No material is “fire proof” however, proper use and assembly of fire-rated building materials can reduce a fire’s spread and extend the amount of time it takes for a home to ignite and burn. (Structural assembly is the process of layering materials when building exterior walls and roof.) Your roof is vulnerable to wildfire because it is the largest surface area of your home. The exposed, uneven surface of a roof can easily trap hot, wind-blown embers. Simple roof forms are easier to protect than complex ones due to less surface area and intersections, which may create heat traps. Use class A or B roofing materials to reduce risk. Continue reading
Every owner wants a cost-effective building. But what does this mean? In many respects the interpretation is influenced by an individual’s interests and objectives, and how they define “cost-effective”.
• Is it the lowest first-cost structure that meets the program?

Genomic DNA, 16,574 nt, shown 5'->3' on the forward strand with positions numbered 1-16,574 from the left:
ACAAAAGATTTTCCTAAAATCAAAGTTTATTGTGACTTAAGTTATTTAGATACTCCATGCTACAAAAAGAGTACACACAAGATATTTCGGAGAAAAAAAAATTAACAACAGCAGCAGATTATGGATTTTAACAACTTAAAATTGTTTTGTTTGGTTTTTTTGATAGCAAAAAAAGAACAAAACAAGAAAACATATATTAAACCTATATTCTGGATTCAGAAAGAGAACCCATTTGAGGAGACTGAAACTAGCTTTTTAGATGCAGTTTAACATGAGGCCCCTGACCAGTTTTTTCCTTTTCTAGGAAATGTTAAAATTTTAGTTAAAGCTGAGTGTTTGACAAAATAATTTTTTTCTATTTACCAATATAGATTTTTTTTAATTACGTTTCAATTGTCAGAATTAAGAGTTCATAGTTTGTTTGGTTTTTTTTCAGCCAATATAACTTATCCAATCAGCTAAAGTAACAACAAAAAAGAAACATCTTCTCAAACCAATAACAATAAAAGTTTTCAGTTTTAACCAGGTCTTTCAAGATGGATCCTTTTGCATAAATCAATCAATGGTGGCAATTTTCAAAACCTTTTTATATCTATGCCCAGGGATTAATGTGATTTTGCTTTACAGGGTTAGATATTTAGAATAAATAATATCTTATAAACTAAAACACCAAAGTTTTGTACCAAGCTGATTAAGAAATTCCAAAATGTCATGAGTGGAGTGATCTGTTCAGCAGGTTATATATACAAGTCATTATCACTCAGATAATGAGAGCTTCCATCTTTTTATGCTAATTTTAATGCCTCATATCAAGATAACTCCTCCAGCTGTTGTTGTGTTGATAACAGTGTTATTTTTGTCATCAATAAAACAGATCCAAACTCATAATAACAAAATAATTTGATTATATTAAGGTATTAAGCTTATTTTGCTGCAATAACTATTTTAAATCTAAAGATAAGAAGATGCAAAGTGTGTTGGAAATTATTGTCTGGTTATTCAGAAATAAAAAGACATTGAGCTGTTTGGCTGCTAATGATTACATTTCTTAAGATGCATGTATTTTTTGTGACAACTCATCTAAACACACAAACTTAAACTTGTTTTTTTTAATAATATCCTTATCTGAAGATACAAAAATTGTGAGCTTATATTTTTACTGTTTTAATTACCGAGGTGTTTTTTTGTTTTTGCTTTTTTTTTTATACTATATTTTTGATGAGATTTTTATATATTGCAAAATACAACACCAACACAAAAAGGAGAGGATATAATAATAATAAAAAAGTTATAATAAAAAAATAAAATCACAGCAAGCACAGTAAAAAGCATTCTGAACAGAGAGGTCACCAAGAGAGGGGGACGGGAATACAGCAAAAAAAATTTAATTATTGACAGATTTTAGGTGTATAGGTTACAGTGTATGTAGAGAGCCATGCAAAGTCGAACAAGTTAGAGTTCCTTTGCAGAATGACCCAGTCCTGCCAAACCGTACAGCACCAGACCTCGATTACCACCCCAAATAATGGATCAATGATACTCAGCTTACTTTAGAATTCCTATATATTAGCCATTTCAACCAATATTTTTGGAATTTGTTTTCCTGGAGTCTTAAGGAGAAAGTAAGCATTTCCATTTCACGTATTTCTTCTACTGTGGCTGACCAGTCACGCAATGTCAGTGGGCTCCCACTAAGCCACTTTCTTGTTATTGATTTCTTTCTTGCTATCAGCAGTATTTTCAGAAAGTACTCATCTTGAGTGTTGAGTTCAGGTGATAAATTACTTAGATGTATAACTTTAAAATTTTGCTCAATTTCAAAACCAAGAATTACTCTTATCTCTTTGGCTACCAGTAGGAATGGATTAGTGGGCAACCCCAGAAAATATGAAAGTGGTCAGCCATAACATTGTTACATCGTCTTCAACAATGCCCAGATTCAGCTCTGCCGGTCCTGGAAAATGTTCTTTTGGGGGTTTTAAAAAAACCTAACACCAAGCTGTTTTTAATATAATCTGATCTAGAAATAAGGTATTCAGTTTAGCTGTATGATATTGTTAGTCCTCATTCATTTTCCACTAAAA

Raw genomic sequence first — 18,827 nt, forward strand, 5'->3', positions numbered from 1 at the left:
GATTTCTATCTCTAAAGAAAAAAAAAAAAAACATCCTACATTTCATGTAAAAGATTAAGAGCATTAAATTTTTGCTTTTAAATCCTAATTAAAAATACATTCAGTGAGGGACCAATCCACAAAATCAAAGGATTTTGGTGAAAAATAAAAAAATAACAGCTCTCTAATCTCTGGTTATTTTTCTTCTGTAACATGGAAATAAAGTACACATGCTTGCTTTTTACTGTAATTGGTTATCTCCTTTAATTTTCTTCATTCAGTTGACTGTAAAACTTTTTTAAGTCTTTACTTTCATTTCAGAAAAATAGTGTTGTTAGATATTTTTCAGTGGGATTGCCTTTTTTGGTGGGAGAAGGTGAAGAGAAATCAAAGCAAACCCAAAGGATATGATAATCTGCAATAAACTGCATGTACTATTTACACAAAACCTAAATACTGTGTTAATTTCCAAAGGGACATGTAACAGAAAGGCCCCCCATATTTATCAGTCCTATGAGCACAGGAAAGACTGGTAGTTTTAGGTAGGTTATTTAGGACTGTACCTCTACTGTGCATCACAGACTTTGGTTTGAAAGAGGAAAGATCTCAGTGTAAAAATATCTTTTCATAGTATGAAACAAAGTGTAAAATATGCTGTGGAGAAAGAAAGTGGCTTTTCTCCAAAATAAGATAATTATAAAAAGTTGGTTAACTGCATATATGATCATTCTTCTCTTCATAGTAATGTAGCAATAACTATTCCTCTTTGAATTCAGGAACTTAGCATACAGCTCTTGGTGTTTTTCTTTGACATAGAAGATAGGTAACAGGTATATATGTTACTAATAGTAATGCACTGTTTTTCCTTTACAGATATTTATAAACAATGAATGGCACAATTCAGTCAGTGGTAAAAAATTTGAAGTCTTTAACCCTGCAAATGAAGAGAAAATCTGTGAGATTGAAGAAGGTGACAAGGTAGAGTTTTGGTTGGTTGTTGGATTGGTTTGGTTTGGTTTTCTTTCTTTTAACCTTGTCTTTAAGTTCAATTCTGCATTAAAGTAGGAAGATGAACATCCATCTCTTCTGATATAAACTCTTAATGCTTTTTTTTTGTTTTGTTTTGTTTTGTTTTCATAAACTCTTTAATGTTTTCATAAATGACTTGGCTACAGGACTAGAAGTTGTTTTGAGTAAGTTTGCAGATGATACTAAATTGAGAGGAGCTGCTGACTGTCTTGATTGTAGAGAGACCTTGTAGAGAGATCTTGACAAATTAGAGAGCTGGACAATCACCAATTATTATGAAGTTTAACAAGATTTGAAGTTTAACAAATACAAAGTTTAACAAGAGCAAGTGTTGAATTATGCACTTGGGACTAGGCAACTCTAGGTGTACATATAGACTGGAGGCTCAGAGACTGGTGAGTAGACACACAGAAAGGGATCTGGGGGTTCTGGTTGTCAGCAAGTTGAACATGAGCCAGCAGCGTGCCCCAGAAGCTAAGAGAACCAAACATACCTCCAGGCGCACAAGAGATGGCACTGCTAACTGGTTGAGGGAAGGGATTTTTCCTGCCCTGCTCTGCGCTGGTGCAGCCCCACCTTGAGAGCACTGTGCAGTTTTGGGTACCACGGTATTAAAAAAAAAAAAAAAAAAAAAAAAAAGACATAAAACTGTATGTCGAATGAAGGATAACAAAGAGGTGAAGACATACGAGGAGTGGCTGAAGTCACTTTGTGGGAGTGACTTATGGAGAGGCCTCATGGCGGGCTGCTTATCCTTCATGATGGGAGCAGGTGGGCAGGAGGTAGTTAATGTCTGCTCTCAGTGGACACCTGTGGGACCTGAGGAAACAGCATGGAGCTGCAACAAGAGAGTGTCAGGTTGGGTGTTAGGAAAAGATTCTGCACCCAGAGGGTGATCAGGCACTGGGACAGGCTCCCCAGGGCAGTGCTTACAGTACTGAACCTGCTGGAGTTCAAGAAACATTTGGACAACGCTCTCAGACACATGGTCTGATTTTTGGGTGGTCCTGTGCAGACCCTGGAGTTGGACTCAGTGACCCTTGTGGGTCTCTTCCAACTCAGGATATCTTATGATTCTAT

• Is it the design with the lowest operating and maintenance costs?
• Is it the building with the longest life span?
• Is it the facility in which users are most productive?
• Is it the building that offers the greatest return on investment?
While an economically efficient project is likely to have one or more of these attributes, it is impossible to summarize cost-effectiveness by a single parameter. Determining true cost-effectiveness requires a life-cycle perspective where all costs and benefits of a given project are evaluated and compared over its economic life.